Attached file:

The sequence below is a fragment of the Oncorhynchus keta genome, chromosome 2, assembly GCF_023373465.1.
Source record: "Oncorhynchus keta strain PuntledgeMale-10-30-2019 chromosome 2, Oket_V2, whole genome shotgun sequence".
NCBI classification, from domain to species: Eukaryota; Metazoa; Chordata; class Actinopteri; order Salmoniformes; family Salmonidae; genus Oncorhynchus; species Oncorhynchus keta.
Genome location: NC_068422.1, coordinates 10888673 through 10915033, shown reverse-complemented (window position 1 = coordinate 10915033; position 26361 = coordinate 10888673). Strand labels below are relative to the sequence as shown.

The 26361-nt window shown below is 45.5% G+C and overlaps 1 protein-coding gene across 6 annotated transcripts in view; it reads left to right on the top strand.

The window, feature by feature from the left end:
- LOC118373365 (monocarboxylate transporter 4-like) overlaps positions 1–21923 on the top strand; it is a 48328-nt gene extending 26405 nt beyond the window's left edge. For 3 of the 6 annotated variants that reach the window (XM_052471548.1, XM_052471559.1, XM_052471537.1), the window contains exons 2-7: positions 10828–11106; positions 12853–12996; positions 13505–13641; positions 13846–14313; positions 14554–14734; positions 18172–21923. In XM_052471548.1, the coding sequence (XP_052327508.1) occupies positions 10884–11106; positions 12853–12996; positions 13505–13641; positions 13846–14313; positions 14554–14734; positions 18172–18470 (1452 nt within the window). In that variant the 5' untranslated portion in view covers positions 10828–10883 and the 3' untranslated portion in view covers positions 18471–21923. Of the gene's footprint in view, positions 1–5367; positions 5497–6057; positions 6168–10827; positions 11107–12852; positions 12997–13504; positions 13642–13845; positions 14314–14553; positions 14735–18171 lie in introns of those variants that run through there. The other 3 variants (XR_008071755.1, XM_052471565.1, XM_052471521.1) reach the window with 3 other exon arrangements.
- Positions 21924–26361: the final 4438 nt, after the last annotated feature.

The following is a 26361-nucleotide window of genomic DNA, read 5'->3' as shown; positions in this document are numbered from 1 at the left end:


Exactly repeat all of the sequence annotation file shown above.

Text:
The sequence below is a fragment of the Oncorhynchus keta genome, chromosome 2, assembly GCF_023373465.1.
Source record: "Oncorhynchus keta strain PuntledgeMale-10-30-2019 chromosome 2, Oket_V2, whole genome shotgun sequence".
NCBI classification, from domain to species: Eukaryota; Metazoa; Chordata; class Actinopteri; order Salmoniformes; family Salmonidae; genus Oncorhynchus; species Oncorhynchus keta.
Genome location: NC_068422.1, coordinates 10888673 through 10915033, shown reverse-complemented (window position 1 = coordinate 10915033; position 26361 = coordinate 10888673). Strand labels below are relative to the sequence as shown.

The 26361-nt window shown below is 45.5% G+C and overlaps 1 protein-coding gene across 6 annotated transcripts in view; it reads left to right on the top strand.

The window, feature by feature from the left end:
- LOC118373365 (monocarboxylate transporter 4-like) overlaps positions 1–21923 on the top strand; it is a 48328-nt gene extending 26405 nt beyond the window's left edge. For 3 of the 6 annotated variants that reach the window (XM_052471548.1, XM_052471559.1, XM_052471537.1), the window contains exons 2-7: positions 10828–11106; positions 12853–12996; positions 13505–13641; positions 13846–14313; positions 14554–14734; positions 18172–21923. In XM_052471548.1, the coding sequence (XP_052327508.1) occupies positions 10884–11106; positions 12853–12996; positions 13505–13641; positions 13846–14313; positions 14554–14734; positions 18172–18470 (1452 nt within the window). In that variant the 5' untranslated portion in view covers positions 10828–10883 and the 3' untranslated portion in view covers positions 18471–21923. Of the gene's footprint in view, positions 1–5367; positions 5497–6057; positions 6168–10827; positions 11107–12852; positions 12997–13504; positions 13642–13845; positions 14314–14553; positions 14735–18171 lie in introns of those variants that run through there. The other 3 variants (XR_008071755.1, XM_052471565.1, XM_052471521.1) reach the window with 3 other exon arrangements.
- Positions 21924–26361: the final 4438 nt, after the last annotated feature.

The following is a 26361-nucleotide window of genomic DNA, read 5'->3' as shown; positions in this document are numbered from 1 at the left end: